SVCC Year Two: They Figured Out The Logistics
They've got a good base now

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Last year was the birth of Silicon Valley Comic Con. The Bay Area, long starved of a pop culture convention, attended in droves, overwhelming the logistical system they had put in place. While it was a really lovely time, the entire enterprise felt like it was bursting at the seems. Panels were cancelled, no one knew what was happening, there were bottlenecks at every turn. It was a mess. Plus, many of the big boys didn’t even attend.

A lot of that changed in the second year.

The largest and most obvious change is that the convention was more spread out. One of the biggest problems last year was that everything was crammed into the McEnery Convention Center. Like, everything. There was the showroom, which had check-in points at every door, and then there were the panels right outside. The large hall, where all the big panels resided, was directly across the way from the showroom.

So you’d have people filtering in and out of the showroom, and then you’d have them press up against a big line of people waiting for William Shatner. It was chaotic, and volunteers looked exasperated and overwhelmed. They had no clue what they were doing, and it was not their fault. It was clear their logistics didn’t account for the amount of people that attended.

One of the problems was the check-in and check-out system. It used an RFID-equippbed band that you tapped against a console thing. When it beeps, you enter and exit. Simple, but not so simple when the check-in points are pressed up against the showroom floor, which means that there were huge lines to get out. This year, they decided to move the check-in stations outside of the convention, giving them more space to actually form lines without people feeling like they’re going to suffocate. Plus, they decided not to give VIPs and press RFID bands, which means less people checking in and out, which frees up even more space.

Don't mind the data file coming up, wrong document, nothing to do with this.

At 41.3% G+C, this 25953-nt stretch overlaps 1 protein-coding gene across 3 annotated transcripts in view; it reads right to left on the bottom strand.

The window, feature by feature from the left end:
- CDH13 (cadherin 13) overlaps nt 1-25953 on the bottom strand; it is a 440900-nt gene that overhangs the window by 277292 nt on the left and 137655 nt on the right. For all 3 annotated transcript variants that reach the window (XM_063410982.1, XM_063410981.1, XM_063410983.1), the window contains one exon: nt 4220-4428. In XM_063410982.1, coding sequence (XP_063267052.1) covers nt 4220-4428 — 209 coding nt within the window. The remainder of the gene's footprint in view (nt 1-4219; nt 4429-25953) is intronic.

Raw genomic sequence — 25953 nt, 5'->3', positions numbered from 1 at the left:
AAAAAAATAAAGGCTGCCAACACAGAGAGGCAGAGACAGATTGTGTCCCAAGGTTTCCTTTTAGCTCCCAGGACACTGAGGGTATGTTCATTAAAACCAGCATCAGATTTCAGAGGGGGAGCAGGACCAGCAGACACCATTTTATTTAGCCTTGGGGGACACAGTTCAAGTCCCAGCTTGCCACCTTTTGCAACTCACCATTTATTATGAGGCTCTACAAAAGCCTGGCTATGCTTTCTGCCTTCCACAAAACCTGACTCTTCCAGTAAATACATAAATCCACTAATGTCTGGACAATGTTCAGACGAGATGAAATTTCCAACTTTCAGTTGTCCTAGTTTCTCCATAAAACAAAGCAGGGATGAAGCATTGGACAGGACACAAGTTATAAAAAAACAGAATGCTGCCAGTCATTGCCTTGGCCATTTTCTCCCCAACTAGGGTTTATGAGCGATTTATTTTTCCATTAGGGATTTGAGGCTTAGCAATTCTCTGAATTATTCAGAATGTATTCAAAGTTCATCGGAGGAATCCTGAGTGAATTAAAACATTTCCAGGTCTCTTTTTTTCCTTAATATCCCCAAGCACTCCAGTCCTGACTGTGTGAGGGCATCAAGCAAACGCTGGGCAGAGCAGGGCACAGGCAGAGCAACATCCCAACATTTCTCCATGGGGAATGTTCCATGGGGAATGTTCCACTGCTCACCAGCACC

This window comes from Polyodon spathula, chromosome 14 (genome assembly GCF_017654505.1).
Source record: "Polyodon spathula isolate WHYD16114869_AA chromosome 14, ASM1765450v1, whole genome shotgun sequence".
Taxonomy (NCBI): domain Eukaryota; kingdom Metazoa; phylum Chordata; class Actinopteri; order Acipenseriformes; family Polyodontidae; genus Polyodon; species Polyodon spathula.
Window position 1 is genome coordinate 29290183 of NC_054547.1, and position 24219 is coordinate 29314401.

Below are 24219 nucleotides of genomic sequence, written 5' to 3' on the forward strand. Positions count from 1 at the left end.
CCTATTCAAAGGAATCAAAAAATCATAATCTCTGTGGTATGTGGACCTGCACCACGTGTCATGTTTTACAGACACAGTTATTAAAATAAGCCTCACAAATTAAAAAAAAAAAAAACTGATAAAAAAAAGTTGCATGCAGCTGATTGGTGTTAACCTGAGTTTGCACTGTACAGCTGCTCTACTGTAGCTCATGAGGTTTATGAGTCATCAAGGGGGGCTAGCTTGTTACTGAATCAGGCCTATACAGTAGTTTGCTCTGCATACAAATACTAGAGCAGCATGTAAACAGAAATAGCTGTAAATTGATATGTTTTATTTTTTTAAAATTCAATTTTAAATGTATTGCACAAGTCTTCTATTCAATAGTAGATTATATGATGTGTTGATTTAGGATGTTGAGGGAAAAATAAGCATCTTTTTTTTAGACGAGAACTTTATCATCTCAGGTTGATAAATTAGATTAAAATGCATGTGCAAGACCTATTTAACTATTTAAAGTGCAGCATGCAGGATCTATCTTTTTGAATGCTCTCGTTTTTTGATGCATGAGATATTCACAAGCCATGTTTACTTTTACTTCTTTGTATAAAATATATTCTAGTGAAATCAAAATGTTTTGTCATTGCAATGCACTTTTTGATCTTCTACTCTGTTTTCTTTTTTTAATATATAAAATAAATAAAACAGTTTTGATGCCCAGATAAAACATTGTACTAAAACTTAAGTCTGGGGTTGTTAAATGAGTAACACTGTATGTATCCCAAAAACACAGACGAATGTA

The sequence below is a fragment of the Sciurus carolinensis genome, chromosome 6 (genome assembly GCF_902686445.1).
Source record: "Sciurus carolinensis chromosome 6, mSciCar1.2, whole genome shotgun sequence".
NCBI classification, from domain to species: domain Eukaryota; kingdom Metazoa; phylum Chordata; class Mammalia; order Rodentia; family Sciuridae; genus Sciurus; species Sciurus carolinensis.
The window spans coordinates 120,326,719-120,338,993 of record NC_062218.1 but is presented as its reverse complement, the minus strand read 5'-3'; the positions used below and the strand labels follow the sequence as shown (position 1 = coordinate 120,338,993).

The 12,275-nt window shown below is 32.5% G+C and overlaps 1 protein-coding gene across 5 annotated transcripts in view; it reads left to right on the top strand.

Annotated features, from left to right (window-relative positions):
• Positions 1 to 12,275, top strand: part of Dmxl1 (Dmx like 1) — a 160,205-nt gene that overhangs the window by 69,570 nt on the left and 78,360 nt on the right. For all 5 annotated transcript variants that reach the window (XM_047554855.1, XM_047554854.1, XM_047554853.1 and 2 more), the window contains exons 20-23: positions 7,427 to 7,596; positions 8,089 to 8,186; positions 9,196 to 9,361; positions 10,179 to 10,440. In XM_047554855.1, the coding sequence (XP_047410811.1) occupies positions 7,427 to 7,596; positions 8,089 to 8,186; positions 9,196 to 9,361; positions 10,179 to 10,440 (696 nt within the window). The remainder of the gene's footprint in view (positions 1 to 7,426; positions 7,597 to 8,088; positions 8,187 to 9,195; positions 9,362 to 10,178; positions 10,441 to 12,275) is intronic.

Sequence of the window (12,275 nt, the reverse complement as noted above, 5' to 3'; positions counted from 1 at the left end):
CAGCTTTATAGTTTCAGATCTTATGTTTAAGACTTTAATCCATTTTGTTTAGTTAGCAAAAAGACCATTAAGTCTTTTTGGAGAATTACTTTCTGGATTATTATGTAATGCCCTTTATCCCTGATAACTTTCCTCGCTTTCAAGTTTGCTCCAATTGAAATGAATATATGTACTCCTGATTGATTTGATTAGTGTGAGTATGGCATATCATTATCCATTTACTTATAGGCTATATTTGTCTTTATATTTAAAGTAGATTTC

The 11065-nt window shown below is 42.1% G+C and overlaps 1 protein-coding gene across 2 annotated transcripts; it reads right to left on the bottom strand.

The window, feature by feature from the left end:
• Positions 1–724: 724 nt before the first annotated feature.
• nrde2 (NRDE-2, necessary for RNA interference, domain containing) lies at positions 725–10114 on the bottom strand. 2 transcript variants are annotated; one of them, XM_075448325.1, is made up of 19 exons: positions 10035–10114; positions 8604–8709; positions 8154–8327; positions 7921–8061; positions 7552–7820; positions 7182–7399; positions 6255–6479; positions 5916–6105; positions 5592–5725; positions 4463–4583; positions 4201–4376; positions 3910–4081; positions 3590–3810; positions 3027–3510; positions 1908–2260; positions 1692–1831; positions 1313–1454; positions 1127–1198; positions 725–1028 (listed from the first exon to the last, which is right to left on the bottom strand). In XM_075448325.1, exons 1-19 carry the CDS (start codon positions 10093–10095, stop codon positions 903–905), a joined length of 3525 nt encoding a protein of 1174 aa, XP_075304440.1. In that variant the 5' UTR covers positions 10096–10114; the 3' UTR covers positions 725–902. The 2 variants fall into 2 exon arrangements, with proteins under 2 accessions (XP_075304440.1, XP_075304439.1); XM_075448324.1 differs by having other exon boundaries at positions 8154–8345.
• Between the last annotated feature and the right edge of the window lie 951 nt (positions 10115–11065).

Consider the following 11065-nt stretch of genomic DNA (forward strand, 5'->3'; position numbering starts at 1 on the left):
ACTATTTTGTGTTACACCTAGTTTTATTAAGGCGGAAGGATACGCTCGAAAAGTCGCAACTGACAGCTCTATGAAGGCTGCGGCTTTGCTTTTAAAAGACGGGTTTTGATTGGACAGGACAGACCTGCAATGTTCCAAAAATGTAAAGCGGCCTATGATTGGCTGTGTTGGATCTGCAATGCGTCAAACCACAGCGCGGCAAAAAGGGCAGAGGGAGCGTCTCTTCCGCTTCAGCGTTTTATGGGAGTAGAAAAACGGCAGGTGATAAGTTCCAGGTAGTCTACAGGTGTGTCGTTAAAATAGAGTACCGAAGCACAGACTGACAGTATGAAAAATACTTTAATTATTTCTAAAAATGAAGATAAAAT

They also moved the big events across the street at the Civic National Center, a fairly large theater with a good sound system. You can fit more people in there, and you can also free up the big line for that event from pressing up against the showroom and making everyone feel like they’re being squeezed.

And then there’s the panels. Last year, there were way too many panels. It felt like they were just asking random people to host panels; it felt like it was an open mic. First con-goer to round up some friends and speak gets to host a panel on whatever! Woo! This year it was a little different. There were less panels, so they didn’t need to use all the rooms. They could focus on more interesting panels in bigger rooms, packing in more people and keeping things feeling more comfortable for everyone.

The final problem with last year was that there wasn’t much to do other than looking at a bunch of independent artists and local sellers. Nothing wrong with that, I must have spend $300 on stuff from indie artists and local sellers in my three days this year. It’s my kryptonite, it really is. But for a successful con, you need a balance. You need interesting panels to give people a break from walking around, you need shopping, and you need experiences.